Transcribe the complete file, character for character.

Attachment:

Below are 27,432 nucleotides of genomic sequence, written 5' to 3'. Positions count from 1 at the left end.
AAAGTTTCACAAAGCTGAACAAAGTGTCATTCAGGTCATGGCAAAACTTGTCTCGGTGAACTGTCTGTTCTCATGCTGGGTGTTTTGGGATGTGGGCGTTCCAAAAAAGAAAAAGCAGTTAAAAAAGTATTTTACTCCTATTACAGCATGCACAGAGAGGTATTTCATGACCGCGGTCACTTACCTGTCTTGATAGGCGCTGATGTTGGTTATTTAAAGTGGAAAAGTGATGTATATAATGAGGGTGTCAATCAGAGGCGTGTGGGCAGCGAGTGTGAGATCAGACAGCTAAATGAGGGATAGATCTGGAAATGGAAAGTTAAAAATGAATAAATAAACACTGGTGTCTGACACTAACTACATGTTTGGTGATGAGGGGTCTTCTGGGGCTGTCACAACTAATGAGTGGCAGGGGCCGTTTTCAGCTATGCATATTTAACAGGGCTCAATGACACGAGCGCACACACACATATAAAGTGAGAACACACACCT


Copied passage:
Below are 27,432 nucleotides of genomic sequence, written 5' to 3'. Positions count from 1 at the left end.
AAAGTTTCACAAAGCTGAACAAAGTGTCATTCAGGTCATGGCAAAACTTGTCTCGGTGAACTGTCTGTTCTCATGCTGGGTGTTTTGGGATGTGGGCGTTCCAAAAAAGAAAAAGCAGTTAAAAAAGTATTTTACTCCTATTACAGCATGCACAGAGAGGTATTTCATGACCGCGGTCACTTACCTGTCTTGATAGGCGCTGATGTTGGTTATTTAAAGTGGAAAAGTGATGTATATAATGAGGGTGTCAATCAGAGGCGTGTGGGCAGCGAGTGTGAGATCAGACAGCTAAATGAGGGATAGATCTGGAAATGGAAAGTTAAAAATGAATAAATAAACACTGGTGTCTGACACTAACTACATGTTTGGTGATGAGGGGTCTTCTGGGGCTGTCACAACTAATGAGTGGCAGGGGCCGTTTTCAGCTATGCATATTTAACAGGGCTCAATGACACGAGCGCACACACACATATAAAGTGAGAACACACACCT